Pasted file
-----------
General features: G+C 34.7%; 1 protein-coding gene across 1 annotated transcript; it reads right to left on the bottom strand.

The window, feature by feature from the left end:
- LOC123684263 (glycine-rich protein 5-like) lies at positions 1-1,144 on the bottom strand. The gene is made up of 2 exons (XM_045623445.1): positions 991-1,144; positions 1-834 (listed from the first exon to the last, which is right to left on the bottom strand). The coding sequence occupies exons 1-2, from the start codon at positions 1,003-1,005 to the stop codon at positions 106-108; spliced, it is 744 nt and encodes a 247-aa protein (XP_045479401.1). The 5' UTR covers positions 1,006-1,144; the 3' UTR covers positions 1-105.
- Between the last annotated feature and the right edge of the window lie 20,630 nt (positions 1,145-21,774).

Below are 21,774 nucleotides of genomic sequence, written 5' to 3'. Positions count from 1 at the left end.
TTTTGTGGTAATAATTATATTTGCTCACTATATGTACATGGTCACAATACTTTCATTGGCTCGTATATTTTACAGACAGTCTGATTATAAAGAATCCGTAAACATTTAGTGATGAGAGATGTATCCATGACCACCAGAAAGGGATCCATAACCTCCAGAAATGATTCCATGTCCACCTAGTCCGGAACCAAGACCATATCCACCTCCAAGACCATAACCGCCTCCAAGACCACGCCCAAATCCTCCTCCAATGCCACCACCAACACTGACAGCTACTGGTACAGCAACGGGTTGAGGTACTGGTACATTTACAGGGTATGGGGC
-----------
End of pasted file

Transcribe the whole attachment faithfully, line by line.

General features: G+C 34.7%; 1 protein-coding gene across 1 annotated transcript; it reads right to left on the bottom strand.

The window, feature by feature from the left end:
- LOC123684263 (glycine-rich protein 5-like) lies at positions 1-1,144 on the bottom strand. The gene is made up of 2 exons (XM_045623445.1): positions 991-1,144; positions 1-834 (listed from the first exon to the last, which is right to left on the bottom strand). The coding sequence occupies exons 1-2, from the start codon at positions 1,003-1,005 to the stop codon at positions 106-108; spliced, it is 744 nt and encodes a 247-aa protein (XP_045479401.1). The 5' UTR covers positions 1,006-1,144; the 3' UTR covers positions 1-105.
- Between the last annotated feature and the right edge of the window lie 20,630 nt (positions 1,145-21,774).

Below are 21,774 nucleotides of genomic sequence, written 5' to 3'. Positions count from 1 at the left end.
TTTTGTGGTAATAATTATATTTGCTCACTATATGTACATGGTCACAATACTTTCATTGGCTCGTATATTTTACAGACAGTCTGATTATAAAGAATCCGTAAACATTTAGTGATGAGAGATGTATCCATGACCACCAGAAAGGGATCCATAACCTCCAGAAATGATTCCATGTCCACCTAGTCCGGAACCAAGACCATATCCACCTCCAAGACCATAACCGCCTCCAAGACCACGCCCAAATCCTCCTCCAATGCCACCACCAACACTGACAGCTACTGGTACAGCAACGGGTTGAGGTACTGGTACATTTACAGGGTATGGGGC